The more she uncovers, the more she realises her safety, and even her life, are in jeopardy. Somehow, she knows, she has to free herself from Fabian’s spirit and from the cunning and evil that she is only beginning to understand…


Stardust Dads: The Afterlife Connection by David R. George and Josephine C. George

Stardust Synopsis: The e-mail Danny and Allison read on their new computer in 1996 looks no different from the millions of others received by Web users around the world, with one glaring exception – it was sent by their dads who died during the 1970s.

While residing in the afterworld at an amenity-laden paradise called Midway Manor, guitar-strumming Mickey Parks and piano-playing Lloyd Wallace monitor and manipulate the lives of their adult children on earth from the mid-’70s through the 1990s.

Tampering with the facility’s sophisticated computer, the dads thrust Mickey’s daughter Allison and Lloyd’s son Danny into a passionate but sometimes stormy relationship – a relationship steeped in Danny’s heavy drinking and entangled in the often-zany world of men’s adventure magazine publishing. After carefully implementing a plan to send their son and daughter a gift of knowledge that could enrich their lives forever, the dads’ brief contact is cut short. They are banished to another destination in the afterworld, but not before they impart indisputable proof of life after death – and unwittingly put Danny’s and Allison’s earthbound lives on the line.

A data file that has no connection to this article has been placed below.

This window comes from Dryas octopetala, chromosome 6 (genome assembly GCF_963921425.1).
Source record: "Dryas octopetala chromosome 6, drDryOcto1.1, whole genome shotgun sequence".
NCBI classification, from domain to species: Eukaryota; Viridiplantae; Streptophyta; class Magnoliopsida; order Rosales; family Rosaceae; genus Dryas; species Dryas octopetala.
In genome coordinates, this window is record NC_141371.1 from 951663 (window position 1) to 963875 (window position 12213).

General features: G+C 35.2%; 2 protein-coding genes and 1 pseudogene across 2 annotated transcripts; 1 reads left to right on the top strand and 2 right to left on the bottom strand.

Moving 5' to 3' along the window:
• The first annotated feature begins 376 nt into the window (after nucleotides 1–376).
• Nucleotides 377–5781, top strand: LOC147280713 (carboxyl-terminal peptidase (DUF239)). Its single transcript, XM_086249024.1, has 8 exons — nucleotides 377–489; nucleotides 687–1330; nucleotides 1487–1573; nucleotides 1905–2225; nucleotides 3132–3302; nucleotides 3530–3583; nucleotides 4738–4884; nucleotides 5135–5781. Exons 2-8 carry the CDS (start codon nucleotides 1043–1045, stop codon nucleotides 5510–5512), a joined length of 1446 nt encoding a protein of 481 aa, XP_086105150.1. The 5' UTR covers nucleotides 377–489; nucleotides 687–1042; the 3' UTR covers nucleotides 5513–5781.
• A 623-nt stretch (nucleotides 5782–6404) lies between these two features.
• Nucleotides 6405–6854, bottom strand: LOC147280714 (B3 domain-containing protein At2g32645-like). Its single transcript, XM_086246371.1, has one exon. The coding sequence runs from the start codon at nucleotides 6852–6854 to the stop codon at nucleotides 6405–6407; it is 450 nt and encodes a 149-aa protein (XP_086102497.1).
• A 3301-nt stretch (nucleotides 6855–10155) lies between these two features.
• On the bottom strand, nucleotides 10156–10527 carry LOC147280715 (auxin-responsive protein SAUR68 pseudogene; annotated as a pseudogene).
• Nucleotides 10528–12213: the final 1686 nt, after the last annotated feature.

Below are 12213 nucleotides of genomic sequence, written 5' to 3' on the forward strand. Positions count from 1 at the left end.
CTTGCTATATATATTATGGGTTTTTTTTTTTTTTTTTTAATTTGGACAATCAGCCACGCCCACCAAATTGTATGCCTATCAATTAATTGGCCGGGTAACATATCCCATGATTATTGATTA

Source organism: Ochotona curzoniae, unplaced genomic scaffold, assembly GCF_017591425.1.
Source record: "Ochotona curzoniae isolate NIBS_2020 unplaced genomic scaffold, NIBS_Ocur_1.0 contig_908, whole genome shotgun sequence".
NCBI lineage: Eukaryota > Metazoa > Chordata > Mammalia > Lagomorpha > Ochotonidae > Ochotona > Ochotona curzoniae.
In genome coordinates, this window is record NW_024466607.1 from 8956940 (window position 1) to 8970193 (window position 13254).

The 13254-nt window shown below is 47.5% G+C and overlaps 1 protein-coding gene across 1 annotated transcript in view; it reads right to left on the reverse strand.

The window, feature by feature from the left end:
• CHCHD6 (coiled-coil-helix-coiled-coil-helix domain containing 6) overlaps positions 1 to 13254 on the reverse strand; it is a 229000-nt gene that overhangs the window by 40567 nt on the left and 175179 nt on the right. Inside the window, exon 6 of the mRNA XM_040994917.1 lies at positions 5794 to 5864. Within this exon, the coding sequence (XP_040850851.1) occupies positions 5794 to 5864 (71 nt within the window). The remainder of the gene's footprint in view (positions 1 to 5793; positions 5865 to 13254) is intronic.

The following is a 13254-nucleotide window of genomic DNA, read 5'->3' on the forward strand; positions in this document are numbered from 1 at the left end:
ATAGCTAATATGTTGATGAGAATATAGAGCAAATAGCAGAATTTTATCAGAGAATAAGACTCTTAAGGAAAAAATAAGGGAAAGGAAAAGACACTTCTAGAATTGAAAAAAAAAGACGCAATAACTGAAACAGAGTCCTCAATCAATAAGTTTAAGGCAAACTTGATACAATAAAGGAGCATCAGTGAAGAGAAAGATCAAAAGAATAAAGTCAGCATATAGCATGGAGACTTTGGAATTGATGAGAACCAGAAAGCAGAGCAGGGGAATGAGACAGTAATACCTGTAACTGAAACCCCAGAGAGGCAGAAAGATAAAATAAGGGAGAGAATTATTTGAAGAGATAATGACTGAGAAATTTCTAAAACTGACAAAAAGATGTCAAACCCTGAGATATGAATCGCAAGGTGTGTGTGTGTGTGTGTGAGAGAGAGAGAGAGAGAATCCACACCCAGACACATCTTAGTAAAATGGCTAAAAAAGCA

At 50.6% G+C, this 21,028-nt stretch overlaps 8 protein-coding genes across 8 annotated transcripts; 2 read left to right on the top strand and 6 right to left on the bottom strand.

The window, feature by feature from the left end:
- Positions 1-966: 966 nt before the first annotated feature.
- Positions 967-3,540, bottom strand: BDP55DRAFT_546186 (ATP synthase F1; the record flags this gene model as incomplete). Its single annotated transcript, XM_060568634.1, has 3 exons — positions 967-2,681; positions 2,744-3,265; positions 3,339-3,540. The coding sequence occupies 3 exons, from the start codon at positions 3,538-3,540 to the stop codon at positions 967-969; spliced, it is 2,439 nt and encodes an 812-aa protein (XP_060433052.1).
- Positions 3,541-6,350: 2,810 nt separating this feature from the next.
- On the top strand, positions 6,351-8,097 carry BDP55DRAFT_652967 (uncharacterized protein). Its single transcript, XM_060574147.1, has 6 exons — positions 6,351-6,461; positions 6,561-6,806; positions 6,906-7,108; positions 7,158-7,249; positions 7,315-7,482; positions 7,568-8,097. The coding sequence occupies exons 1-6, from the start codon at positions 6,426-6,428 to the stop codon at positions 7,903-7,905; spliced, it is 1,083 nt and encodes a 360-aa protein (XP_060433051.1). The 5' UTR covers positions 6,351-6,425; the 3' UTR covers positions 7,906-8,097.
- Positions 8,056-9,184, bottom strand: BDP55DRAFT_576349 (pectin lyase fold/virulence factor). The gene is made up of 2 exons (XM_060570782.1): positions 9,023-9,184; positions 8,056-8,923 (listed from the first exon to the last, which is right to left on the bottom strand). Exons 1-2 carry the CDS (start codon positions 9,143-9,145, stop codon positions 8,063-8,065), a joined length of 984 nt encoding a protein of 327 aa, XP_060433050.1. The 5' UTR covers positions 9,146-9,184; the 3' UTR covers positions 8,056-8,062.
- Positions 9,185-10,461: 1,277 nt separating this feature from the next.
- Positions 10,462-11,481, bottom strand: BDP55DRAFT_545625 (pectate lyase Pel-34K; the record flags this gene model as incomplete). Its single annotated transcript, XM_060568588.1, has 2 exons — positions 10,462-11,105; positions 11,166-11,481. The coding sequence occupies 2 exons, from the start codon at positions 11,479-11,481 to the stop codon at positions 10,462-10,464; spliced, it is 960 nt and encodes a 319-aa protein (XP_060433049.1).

4 Stars from me.

This is such an unusual book and so hard to pin a rating on, but I’ve settled on 4 stars because the story telling and writing ability were excellent.

It lost a star because of the old-fashioned additions of readers hooks – like the last two lines on page 20, personally I’d delete all of them! Also for the continued acceptance of infidelity. I don’t really know what that was meant to add to the book, evidence of forgiveness maybe? I don’t know, but for me it just detracted from the characters and their lives rather than adding anything.

The book poses a wonderful ideal for life after death; the idea of Midway Manor with its incredible data room and Reunion Valley where you can catch up with lost loved ones is delightful.

I found Stardust Dads to be a really sweet and enjoyable read, it’s life affirming message is clear as is the message not to bank on the afterlife but to enjoy the short time we each have on Earth. It is very well written and easy to read, I think this is a real achievement especially given that it is written by a husband and wife team. Personally I couldn’t see any conflict in styles and I would’ve guessed it was written by one person.

Given the premise this could have been a patronising, mushy tale but it wasn’t, it was a descriptive, entertaining and a very charming book. It isn’t a genre I would usually tend to select but I still found it a really good read and actually read it in just 2 days which shows how keen I was to keep turning pages! I think David and Josephine George could easily turn their hand to romance novels or crime novels and fit in very nicely on the mainstream shelves.